For more information and RSVP:

Sergeant Jim Bellos at



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post comments on our Wall

start up a Discussion thread

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Sunnah Inspirations

Providing information about Islam - its beliefs, culture, practices, dispelling misconceptions

Kuraby Mosque

Holland Park Mosque


Provide young Muslim women in Queensland with support and opportunities to express themselves

MUSLIMS AUSTRALIA / Australian Federation of Islamic Councils (AFIC) Islamic Schools, Halal Services and a whole lot more...

AFIC Schools (Malek Fahd Islamic School, Sydney, NSW) (Islamic College of Brisbane, QLD) (Islamic College of South Australia, SA) (Langford Islamic College, Perth, WA) (Islamic College of Canberra, ACT)

Karratha Muslims (Muslims in Western Australia)

Islam TV

Recording of lectures and events in and around Queensland

Muslim Directory Australia

Carers Queensland

Free service for multicultural clients who are carers, elderly and people with disabilities

Brisbane Muslim Burial Society (BMBS)

Muslim Charitable Foundation (MCF)

Coordinated collection & distribution of: Zakaah, Lillah, Sadaqah, Fitrana, Unwanted interest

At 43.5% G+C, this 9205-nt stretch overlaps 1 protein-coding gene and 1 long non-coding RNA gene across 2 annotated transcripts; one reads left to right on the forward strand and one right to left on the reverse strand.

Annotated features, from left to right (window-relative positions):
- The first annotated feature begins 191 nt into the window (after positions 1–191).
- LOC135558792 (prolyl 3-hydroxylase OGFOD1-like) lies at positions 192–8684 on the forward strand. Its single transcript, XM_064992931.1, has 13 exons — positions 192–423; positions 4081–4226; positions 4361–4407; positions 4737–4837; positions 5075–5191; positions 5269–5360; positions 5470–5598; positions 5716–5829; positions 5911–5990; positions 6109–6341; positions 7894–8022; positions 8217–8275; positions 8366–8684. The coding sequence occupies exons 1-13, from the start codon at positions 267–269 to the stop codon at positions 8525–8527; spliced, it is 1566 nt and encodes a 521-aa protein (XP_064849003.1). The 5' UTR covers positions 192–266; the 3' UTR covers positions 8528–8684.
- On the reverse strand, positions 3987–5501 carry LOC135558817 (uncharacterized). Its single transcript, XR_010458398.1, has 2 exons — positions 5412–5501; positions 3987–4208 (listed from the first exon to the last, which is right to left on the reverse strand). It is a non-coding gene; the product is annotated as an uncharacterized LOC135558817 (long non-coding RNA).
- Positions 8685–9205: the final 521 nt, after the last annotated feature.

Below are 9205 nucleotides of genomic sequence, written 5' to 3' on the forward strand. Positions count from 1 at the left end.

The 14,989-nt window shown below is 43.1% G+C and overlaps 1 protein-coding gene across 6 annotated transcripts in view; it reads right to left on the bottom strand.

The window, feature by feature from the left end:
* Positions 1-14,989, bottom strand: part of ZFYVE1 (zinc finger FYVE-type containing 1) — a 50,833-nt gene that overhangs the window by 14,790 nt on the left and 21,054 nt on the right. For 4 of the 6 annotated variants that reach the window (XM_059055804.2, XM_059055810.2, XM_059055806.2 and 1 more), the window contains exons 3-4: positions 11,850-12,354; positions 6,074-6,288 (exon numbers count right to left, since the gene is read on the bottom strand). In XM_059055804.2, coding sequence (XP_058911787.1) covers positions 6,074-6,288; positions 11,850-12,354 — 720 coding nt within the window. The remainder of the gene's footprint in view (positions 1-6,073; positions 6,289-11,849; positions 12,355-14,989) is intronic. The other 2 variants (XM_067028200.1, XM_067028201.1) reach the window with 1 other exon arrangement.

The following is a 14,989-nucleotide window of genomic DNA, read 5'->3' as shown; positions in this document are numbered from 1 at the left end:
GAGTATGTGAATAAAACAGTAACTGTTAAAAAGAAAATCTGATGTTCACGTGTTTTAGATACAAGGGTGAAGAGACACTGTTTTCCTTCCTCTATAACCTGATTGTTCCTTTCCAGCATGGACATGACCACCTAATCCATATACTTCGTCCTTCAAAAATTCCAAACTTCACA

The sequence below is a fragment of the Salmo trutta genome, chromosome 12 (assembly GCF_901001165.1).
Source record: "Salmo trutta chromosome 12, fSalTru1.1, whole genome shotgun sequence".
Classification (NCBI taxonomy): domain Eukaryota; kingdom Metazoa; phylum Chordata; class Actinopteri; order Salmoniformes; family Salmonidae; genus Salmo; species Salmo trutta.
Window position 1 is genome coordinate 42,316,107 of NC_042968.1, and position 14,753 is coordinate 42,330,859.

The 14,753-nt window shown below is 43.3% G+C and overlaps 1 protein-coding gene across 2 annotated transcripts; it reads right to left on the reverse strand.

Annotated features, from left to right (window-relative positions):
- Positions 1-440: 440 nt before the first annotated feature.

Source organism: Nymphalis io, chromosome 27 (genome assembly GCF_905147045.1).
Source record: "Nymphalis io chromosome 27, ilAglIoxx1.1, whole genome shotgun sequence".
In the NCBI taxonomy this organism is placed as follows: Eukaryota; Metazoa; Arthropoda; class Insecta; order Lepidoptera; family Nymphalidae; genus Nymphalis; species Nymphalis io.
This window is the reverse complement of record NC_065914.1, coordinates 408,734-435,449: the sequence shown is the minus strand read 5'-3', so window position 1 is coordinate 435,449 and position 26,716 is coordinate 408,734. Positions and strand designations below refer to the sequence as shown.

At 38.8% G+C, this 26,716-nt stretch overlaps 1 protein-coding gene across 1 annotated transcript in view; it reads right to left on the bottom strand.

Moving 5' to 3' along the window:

Islamic Medical Association of Queensland (IMAQ)

Network of Muslim healthcare professionals

Al-Imdaad Foundation (Australia)

Australian Muslim Youth Network (AMYN)

Find out about the latest events, outings, fun-days, soccer tournaments, BBQs organised by AMYN. Network with other young Muslims on the AMYN Forum

Islamic Council of Queensland (ICQ)  

Umbrella body representing various Mosques and Societies in Queensland

Current list of businesses certified halal by ICQ  7 August 2011

Islamic Friendship Association of Australia

Blog of the Association's activities

United Muslims of Brisbane

Crescents of Brisbane's CRESCAFE (Facebook)

Muslim Women's eNewsletter

Sultana’s Dream is a not-for-profit e-magazine that aims to provide a forum for the opinions of Australian Muslim women

Islamic Solutions

Articles and Audio recordings

Islamic Relief Australia

National Zakat Foundation (NZF)


Islamic Finance  & Investments

Gold Coast Mosque

 Incorporating Islamic Society of Gold Coast Inc.

South African National Halaal Authority (SANHA)

Muslim Womens' Convert Support Group (MWCSG)

Network of Muslim women converts from the Brisbane and Gold Coast areas of Queensland.

Australian International Islamic College (Durack)

Islamic Society of Algester

Jamiatul Ulama Western Australia